Secrets of the Superhuman Food Pyramid: Negative Effects of Safflower Oil

Safflower oil is a colorless, flavorless, and odorless edible oil extracted from the safflower plant. Safflower’s history dates back to the ancient times, with the crop cultivated for its use in fabric dyes. Today, safflower is mainly farmed for its seeds which is the source of this plant’s edible oil. The United States is one of the major producers of the crop, making this edible oil available throughout the year. Though you can readily buy safflower oil, keeping it from your diet is advised for a host of health reasons.

Read further and discover more about the negative effects of safflower oil and why the Superhuman Food Pyramid recommends you avoid this source of dietary fats.

Safflower Oil’s Risks:

Safflower oil is a potent source of polyunsaturated fats or PUFAs. PUFAs assist in the lowering of bad cholesterol levels in the blood, and can therefore mitigate the risks of developing heart diseases especially if PUFAs are utilized as a substitute for saturated fats and trans fats. But there is a downside to this. As it turns out, PUFAs not only lower the bad cholesterol levels called low-density lipoprotein (LDL) cholesterol, PUFAs simultaneously decrease the good cholesterol levels called high-density lipoprotein (HDL) cholesterol as well. So unless safflower oil is taken alongside edible oils like olive oil, which by the way are high in monounsaturated fats and therefore will not lower the HDL levels, then steering clear of safflower oil would then be prudent.

Safflower oil is one of the few edible oils that do not contain vitamin E. This conventional antioxidant vitamin is crucial as it helps in the eradication of free radicals in the body and therefore minimizes overall oxidative damage which can cause a host of conditions from skin aging to cancer. Opting for other edible oils that are rich in vitamin E like macadamia nut oil and coconut oil is then better than settling for safflower oil.

Safflower oil supplementation appears to aggravate renal injury as well. In a Japan-based study, stroke-prone spontaneously hypertensive rats were given a variety of edible oils, one of which was safflower oil. As it turns out, those fed with the latter had increased serum protein in their urine, indicating severe damage to the kidneys. It would then be prudent for individuals who have had strokes, or have existing heart or kidney diseases to steer clear of safflower oil unless otherwise advised by their respective healthcare providers.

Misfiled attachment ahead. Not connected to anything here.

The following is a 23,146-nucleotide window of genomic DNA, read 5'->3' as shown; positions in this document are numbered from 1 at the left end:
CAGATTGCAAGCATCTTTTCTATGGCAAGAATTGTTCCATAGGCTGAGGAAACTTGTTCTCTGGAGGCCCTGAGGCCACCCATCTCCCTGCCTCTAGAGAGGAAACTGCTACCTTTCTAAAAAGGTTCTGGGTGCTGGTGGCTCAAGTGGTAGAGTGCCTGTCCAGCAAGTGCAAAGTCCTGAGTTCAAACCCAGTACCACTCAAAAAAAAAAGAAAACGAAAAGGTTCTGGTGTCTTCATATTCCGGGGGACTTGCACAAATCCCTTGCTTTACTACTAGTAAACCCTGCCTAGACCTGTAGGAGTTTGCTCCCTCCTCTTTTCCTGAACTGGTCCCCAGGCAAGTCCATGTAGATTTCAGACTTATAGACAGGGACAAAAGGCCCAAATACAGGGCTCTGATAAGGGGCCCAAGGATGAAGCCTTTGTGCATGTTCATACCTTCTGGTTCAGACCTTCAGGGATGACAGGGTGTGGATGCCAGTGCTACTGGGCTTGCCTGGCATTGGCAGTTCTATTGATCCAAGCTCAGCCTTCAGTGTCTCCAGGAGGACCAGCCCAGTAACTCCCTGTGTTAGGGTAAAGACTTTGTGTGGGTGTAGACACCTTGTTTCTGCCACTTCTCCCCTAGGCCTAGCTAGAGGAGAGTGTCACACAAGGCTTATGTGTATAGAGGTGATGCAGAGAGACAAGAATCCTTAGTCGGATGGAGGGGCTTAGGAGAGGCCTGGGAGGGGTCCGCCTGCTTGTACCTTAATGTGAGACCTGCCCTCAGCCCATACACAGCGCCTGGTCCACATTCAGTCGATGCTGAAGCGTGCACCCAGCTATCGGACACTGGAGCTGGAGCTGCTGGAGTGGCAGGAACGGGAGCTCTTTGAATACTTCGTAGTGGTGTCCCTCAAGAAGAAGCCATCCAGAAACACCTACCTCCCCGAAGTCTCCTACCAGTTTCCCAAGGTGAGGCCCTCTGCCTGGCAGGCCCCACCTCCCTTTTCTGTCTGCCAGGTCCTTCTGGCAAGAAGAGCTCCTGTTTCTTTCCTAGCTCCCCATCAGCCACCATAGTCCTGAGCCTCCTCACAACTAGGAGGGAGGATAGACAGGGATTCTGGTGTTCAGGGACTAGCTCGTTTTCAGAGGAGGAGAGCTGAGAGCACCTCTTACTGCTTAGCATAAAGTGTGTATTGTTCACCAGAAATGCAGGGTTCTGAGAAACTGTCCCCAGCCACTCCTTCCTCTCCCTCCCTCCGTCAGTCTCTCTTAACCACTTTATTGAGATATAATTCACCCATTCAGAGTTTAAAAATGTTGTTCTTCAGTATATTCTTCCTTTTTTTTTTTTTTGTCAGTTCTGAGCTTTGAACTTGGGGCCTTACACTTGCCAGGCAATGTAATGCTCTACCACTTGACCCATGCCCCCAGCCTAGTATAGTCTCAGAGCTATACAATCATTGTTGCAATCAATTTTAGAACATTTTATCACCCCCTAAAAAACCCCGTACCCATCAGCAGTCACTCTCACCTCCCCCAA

Safflower oil consumption may trigger allergic reactions as well. This is because safflower belongs to the same family of flowers as daisies, and individuals with sensitivity to the latter should avoid safflower oil at all costs. Safflower has cross-allergenicity with ragweed, mugwort, as well sagebrush pollen, and so individuals with known sensitivity to said plants should stay away from safflower oil as well.

Safflower oil may bring about gastrointestinal maladies, too. Stomach cramps, nausea, and vomiting were reported by individuals who took safflower oil supplements. Taking safflower oil in large doses may result in lowered blood pressure as well and so individuals with hypotension should see to it to speak with their doctors first prior to taking this edible oil. Safflower oil appears to affect the body’s capability to clot blood as well, and so those with bleeding disorders, or who are taking antiplatelet or anticoagulant medications, or those who will undergo surgery, need to avoid safflower oil at all costs.

In the next post, I’ll tell you the negative effects of sunflower oil and why the Superhuman Food Pyramid recommends you avoid this source of dietary fats.

In the meantime, if you care to jump ahead, here is a complete listing of the dietary sources of fats on the Superhuman Food Pyramid:




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